Jewish Political Studies Review 18:3-4 (Fall 2006)
Dissecting Jewish Demonization of Israel
The Jewish Divide over Israel: Accusers and Defenders, edited by Edward Alexander and Paul Bogdanor, Transaction Publishers, 2006, 283 pp.
Reviewed by Kenneth Levin
This important and timely essay collection explores the poisonous phenomenon of Jews who fulminate against the Jewish state. Among those it considers are the best-known representatives of this group, many of them ensconced in academia.
Natan Sharansky, in addressing the upsurge of anti-Semitism in Europe and elsewhere, has suggested the “three Ds” of when criticism of Israel becomes anti-Semitic: when it demonizes the Jewish state, or delegitimizes it, or applies double standards to it. A number of the people discussed in this book easily fit these criteria and can be considered fellow travelers of Israel’s crudest and most hate-driven critics. Among them are Noam Chomsky, Norman Finkelstein, Tony Judt, Daniel Boyarin, Marc Ellis, Martin Jay, Michael Neuman, Jacqueline Rice, Judith Butler, Joel Beinin, and Israelis such as the late Israel Shahak and Tanya Reinhart.
Hostility and Indifference
The volume’s essays include both general considerations of the Jewish derogation of Israel and discussions of individual culprits. Among the former, coeditor Edward Alexander’s Introduction offers an excellent overview. In a subsequent chapter, Alexander looks specifically at Israelis who regularly express boundless loathing for their fellow countrymen and their nation and who represent a considerable portion of the nation’s academic and cultural elites. Alexander suggests that: “the special contribution of Israeli accusers of Israel to the larger campaign against their country has been their compulsive promotion, with countless variations on the theme, of the Israeli-Nazi equation.”
At this point, however, the equation has become firmly established as well among Israel’s Jewish defamers in the Diaspora and-as with Israel’s Gentile demonizers-is used mindlessly, automatically and stereotypically; an obscene political tic.
In a short, brilliant chapter, Cynthia Ozick cites George Eliot’s 1878 essay “The Modern Hep! Hep! Hep!”: “[It would be] difficult to find a form of bad reasoning about [Jews] which had not been heard in conversation or been admitted to the dignity of print.” She notes the applicability of Eliot’s words to polite society today, particularly in Europe, where Israel represents the Jew, and she discusses the striking readiness of some Jews to parrot these sentiments in apparent eagerness to ingratiate themselves with that “polite” society.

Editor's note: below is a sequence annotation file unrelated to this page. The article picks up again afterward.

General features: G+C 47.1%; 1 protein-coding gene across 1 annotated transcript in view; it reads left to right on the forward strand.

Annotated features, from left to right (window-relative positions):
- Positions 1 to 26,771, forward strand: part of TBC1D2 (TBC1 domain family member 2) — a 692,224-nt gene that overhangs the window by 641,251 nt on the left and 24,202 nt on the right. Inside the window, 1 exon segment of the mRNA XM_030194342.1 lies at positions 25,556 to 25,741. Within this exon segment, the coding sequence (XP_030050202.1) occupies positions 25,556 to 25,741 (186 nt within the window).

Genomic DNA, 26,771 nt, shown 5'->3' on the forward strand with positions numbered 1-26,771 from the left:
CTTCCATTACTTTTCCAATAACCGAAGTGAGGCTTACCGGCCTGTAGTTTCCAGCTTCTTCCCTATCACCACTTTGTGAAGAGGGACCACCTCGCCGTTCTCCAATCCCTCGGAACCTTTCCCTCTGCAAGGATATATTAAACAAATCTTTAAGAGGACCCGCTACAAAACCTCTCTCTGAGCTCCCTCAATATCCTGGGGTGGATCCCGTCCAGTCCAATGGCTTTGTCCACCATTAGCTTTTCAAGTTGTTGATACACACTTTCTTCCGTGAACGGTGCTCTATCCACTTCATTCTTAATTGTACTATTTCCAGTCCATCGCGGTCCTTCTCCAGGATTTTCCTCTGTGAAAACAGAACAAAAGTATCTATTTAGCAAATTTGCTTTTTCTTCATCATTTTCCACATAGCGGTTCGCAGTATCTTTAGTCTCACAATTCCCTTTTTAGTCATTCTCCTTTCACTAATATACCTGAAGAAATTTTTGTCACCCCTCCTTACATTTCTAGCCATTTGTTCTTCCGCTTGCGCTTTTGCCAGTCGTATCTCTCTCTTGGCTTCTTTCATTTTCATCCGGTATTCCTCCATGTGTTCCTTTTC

Another of the more panoramic chapters is an incisive analysis by Alvin Rosenfeld of the general silence and apparent indifference of American Jewish intellectuals to the plight of Europe’s Jews in the 1930s and during World War II. He compares the phenomenon to the indifference and hostility of many Jewish intellectuals in Israel and America in subsequent decades to the Jewish state. Rosenfeld looks at the intellectual tenets used to justify these stances, notes their irrationality, and also touches on the motives-most notably a desire for acceptance-that underlies these people’s attitudes toward things Jewish and explains that irrationality.
Like the general pieces, all the essays focused on specific individuals, or a specific few, provide valuable analyses of their subjects and expose the intellectual sloppiness and crudeness of their arguments. These essays generally point to the converging of that crudeness with the arguments of Israel’s, and the Jews’, most hateful and murderous attackers. But the chapters vary widely in addressing these people’s motives.